Each Job Every Day: Lactation Consultants

Jane Helgesen’s journey to becoming a lactation consultant at Fairview Ridges Hospital was a personal one.

During breastfeeding difficulties with her first baby, Jane says she was unaware that anyone was available to help. She struggled to find support.

“It was devastating when I could not nurse my son beyond one month,” she says. “I made a point to learn all I could before my second baby was born and ended up having a wonderful experience. That never left me.”

While nursing her second baby, Jane found the support of her sister-in-law, who was also nursing her 5-month-old. Both were also nurses working on the same obstetrics unit at the same time, and she says that is when she knew she had found her passion.

Jane dove further into educating herself and, following moves from hospitals in Florida and Missouri, eventually found her way back to Minnesota.

“Watching an infant who was not thriving change into a chubby, well-nourished baby who is doing beautifully and seeing the parents become over-the-moon with joy and gratitude is so rewarding,” Jane says.

That transformation, however, is not always an easy one for mother and child.

Fairview Southdale Hospital’s Beth Deschneau, RN, IBCLC, says mothers can be in pain, exhausted and emotional following the birth of their babies. When difficulties arise with feeding, it can be a challenge to help mothers overcome these obstacles and not give up on breastfeeding.

“I do a lot of confidence-building and emotional support for my patients,” says Beth. “There is so much reward in helping a mother master all of these things and feed successfully. Seeing them smile and get their baby latched and fed well is so great.”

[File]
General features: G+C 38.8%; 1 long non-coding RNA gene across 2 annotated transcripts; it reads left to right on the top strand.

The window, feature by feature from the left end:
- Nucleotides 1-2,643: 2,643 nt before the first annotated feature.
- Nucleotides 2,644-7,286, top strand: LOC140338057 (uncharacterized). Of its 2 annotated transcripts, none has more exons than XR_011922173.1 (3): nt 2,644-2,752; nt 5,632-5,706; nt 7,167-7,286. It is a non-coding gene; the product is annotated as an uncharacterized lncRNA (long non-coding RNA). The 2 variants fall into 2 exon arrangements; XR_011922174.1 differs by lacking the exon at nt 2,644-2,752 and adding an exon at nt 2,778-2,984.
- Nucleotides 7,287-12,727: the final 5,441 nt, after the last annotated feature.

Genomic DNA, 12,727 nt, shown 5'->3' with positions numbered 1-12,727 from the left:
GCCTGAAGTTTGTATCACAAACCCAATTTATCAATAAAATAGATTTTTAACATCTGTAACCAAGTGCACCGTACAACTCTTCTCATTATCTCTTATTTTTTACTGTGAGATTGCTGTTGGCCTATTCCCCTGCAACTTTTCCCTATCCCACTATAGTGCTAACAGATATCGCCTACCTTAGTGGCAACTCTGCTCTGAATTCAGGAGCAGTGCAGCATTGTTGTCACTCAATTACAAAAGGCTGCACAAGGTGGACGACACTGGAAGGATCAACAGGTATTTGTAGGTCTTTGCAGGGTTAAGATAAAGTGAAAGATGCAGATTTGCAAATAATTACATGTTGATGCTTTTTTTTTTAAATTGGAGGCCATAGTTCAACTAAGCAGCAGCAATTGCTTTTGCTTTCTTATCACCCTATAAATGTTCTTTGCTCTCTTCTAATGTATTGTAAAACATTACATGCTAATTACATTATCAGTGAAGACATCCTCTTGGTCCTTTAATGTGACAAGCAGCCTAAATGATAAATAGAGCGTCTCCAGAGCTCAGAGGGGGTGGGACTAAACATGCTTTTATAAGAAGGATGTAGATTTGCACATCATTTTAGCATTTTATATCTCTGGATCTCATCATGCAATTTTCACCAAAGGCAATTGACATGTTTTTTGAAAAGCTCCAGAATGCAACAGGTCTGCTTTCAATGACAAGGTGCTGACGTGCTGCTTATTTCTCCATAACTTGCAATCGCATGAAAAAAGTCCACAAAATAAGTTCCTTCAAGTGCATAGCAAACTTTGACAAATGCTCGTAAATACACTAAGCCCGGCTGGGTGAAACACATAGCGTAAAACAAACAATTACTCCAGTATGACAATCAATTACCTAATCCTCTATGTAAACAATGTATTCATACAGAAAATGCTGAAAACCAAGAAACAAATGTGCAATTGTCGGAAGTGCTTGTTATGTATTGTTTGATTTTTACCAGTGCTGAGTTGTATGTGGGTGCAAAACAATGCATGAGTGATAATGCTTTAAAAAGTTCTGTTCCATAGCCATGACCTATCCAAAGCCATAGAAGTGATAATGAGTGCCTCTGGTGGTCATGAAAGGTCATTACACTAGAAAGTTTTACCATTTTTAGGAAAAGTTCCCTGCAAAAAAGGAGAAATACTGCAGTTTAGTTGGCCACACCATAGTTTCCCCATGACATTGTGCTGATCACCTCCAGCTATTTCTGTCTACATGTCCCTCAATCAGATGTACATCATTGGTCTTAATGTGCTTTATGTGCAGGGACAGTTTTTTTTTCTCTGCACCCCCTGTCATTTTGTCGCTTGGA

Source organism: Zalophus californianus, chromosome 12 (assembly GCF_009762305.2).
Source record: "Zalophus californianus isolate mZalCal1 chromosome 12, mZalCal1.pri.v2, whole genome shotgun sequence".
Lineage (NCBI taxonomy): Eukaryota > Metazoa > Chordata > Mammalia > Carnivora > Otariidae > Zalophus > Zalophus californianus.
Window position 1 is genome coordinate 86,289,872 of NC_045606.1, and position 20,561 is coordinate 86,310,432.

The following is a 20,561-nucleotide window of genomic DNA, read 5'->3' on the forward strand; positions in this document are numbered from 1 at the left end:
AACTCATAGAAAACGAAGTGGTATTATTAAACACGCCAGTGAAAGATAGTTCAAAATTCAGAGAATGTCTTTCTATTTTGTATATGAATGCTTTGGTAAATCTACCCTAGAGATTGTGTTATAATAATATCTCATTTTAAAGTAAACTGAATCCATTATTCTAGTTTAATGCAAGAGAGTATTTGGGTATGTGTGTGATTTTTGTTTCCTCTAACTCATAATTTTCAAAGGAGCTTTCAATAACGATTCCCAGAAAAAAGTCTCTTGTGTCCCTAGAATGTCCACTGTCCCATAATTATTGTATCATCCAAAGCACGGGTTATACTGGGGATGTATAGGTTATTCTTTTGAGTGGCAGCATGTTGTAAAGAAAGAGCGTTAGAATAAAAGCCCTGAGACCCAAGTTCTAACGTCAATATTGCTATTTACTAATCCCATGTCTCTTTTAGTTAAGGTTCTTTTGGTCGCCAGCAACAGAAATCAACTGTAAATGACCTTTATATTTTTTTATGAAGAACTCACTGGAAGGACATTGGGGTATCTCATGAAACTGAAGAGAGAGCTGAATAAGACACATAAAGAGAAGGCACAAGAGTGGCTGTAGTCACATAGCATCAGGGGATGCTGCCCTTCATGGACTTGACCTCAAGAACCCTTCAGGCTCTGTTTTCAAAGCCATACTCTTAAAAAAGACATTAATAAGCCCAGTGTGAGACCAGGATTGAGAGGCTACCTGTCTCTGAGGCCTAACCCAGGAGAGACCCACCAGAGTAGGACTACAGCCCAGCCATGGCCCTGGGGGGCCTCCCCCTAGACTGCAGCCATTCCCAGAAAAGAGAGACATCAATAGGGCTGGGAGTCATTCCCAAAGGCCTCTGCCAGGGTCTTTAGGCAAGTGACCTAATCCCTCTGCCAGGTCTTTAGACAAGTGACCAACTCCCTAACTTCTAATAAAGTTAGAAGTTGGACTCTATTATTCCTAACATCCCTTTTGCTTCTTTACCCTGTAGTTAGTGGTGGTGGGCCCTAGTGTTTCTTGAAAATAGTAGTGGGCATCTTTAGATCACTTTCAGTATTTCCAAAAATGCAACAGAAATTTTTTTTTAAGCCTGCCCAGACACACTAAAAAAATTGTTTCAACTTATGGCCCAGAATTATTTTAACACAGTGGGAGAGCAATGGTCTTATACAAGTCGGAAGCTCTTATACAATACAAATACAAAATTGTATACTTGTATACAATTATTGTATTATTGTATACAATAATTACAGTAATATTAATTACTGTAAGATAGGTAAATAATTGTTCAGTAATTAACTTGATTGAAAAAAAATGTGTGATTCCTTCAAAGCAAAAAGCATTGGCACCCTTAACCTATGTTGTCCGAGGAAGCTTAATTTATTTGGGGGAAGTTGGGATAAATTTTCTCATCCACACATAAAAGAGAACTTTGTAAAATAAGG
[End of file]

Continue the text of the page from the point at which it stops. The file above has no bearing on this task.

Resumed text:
Whether due to physical, anatomical or hormonal issues, some mothers still struggle to reach their goals for nursing. These moments can be challenging, but Jane says supporting the mother throughout the process as they begin to accept the potential limitations is the key to great patient satisfaction.

“Many people assume that breastfeeding is a normal, natural and instinctive process, but it is really a time-intensive process and babies do not always do what we would like them to do in the beginning,” says Jane. “They need time and help, and that is what we are all about.”

The role of lactation consultants throughout the system can vary from site to site. While some take on the role as their full-time job, like Jane, others, like Beth, are pulled into a variety of different tasks. Their jobs can include:

  • Checking in on every new patient who is breastfeeding, including offering general education and feeding expectations for the first couple of days with a newborn
  • Visiting patients who are struggling with feeding their baby, including babies in the NICU, as well as visiting outpatients coming back with breastfeeding issues
  • Consulting with patients who were admitted for reasons both related and unrelated to breastfeeding, including those needing assistance with maintaining supply while separated from their baby and evaluating appropriate medication choices that are compatible with breastfeeding
  • Collaborating with physicians, OB nurses, office staff and other outside agencies when referrals are needed

The common denominator, and ultimate goal, remain the same, however: helping mothers get breastfeeding off to the best start possible in a comfortable, encouraging environment.

“So many times the parents are thrilled, relieved and excited that after tweaking a few things their baby starts latching easily,” Beth says. “It is such rewarding and satisfying work.”

Jane says she feels an equal sense of pride and joy in her role.

“Every day is an amazing experience,” she says. “I go home feeling grateful for such a wonderful opportunity to help these new families. I feel blessed to have the best job in the world.”

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